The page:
Irrespective of string-pulling and an expected £70,000 purchase price, a long wait is inevitable because aficionados of the next-generation icon have already signed-up every example due to reach Britain next year.
But however long the wait, it will be well worth the while. After putting the newcomer through its paces, it seems Mercedes-Benz has little to fear from rivals that include Jaguar's long-running XK8 convertible and the new Lexus SC430.
Due here in May in only 5.0-litre 500 form initially, the car is likely to cost 5% more than the current model's on-road price of £65,340. But with a wealth of technical refinement and a sophisticated metal folding roof that provides a best-of-both-worlds environment at the touch of a button, the new SL has a pedigree that appears unmatched in the super-sporting sector.
Sleeker and even more imposing than its predecessor, the most likely transport for carrying the great and famous around Hollywood for the next few years sets still higher standards.
As free from fuss when hustled over twisty roads as it is when loping along major routes, this majestic model is perhaps too well engineered in some respects. Featuring the latest active body control gadgetry, its new multi-link suspension system makes sure the car retains its composure when cornering and keeps the bodywork riding flat through the tightest of bends.
Called ABC and standard-fit on the SL500, the remarkable equipment makes cornering so smooth and simple that it is tempting to take an over-zealous approach at times, just to inject a little drama into the proceedings. But even then, technology still rules as the car stays true to the line, with only a small amount of squeal hinting at protest from the massive tyres.
The SL also proves to be supremely efficient when it comes to braking. Sensotronic, the advanced 'brake-by-wire' system that uses electronics instead of hydraulics, works so well in cutting the time it takes to kill speed that it is easy to regard the braking of other cars as lacking by comparison.
What it all amounts to is wind-in-the-hair progress without compromise. The fifth-generation SL has been designed by Englishman Steve Mattin, and looks elegant whether its Vario top is in place or stowed in the boot - a procedure that takes electric motors and a feat of neat engineering only 16 seconds to achieve after a console button is pushed.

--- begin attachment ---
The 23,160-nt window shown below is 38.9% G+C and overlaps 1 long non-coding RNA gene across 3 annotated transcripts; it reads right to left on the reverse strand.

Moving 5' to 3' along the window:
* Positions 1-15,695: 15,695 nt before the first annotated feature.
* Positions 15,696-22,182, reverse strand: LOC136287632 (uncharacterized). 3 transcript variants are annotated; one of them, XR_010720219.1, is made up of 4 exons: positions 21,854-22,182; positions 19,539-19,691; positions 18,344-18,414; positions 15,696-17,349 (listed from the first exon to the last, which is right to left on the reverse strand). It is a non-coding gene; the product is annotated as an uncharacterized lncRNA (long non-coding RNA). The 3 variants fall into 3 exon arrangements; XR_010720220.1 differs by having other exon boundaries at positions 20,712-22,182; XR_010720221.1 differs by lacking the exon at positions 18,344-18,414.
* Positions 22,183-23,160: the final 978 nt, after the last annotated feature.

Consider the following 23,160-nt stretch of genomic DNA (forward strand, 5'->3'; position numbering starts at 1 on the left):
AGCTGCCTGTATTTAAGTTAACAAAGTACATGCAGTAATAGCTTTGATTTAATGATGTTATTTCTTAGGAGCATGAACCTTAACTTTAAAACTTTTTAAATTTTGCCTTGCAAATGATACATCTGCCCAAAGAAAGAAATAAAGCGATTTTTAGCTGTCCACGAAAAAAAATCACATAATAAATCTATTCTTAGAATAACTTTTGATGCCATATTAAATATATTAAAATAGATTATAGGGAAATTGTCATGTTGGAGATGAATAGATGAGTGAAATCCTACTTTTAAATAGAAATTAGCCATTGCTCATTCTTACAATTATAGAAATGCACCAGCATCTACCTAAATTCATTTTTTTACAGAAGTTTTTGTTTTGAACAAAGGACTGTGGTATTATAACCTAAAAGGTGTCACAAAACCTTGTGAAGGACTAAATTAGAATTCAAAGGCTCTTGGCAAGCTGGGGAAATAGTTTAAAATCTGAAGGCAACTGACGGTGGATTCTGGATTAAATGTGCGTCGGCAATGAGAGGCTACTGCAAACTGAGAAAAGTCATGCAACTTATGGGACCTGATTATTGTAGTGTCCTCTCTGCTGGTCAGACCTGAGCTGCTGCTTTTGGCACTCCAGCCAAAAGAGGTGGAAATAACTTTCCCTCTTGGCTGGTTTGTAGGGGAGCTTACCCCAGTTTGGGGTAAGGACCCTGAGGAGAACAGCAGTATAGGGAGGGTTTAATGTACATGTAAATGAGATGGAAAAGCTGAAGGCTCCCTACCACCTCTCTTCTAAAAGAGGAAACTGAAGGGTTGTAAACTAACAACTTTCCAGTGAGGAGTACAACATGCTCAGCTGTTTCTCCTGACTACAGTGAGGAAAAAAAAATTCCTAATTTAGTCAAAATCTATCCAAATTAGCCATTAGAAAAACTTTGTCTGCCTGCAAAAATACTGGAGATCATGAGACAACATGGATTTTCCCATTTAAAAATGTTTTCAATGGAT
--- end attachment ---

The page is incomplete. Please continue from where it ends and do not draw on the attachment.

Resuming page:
Just as impressive is the fact that when the top is stowed the whole assembly can be swung- up easily to allow access to a surprisingly generous amount of space for luggage.
For all that, another button proved to be the source of most pleasure from the SL for the journalists invited on the car's launch in rustic Tuscany. At the top of the transmission lever, it brings to life a V8 engine that provides a wall of power for scorching acceleration and effortless high speed travel, yet makes little more than a gentle whooshing sound until it's required to spin at more than 5,000rpm - which is rarely necessary.
A delight at any speed, it works through a five-speed automatic transmission that includes Touchshift, a manual change facility that allows the driver to skip through more than just one ratio in kick down when maximum acceleration is needed.
Touching the lever briefly during overrun produces a similar by-pass operation if extra engine braking is needed. However, with such flexible power on tap, there's little need for DIY shifting, particularly when the normal drive position provides such seamless changes.
Bigger than its predecessor, the new car has a lot more interior space and treats occupants to markedly improved comfort. The seats themselves are much better in providing the full range of adjustment that makes long distance travel even more relaxing, and active ventilation and a 'pulse' massage system are also available.
Adding to the comfort factor is a memory function that stores individual seat, steering wheel and mirror settings for three different drivers.
Because it boasts so much more gadgetry - its tally of electrical components now reaches 1,400 - a single battery is inadequate to cope with the demands of the SL, so it has two. The first, sized at 35amps, provides power for the starter motor, but the sheer complexity of the car's network calls for the second battery to have a capacity of 60amps.
Not surprisingly, body weight has had to be trimmed to compensate for the army of microcomputers that are needed to maintain the car's vast array of standard and optional equipment, and aluminium and magnesium have replaced steel for the bonnet, wings, doors and some suspension components.
Although specification details are not yet finalised, Mercedes-Benz UK passenger car director Dermot Kelly, claims more lavish equipment levels will compensate for higher pricing. A total of 1,200 SL models are due for the UK next year, with annual supply rising to 1,400 for 2003.
Due toward the end of next year are a V6 version and the stunning, 5.5-litre 55 AMG announced at the Frankfurt Motor Show. As if that was not enough, a 12-cylinder version is also on the way to ensure the German manufacturer continues to hold pole position in the exclusive express sector it created almost half a century ago.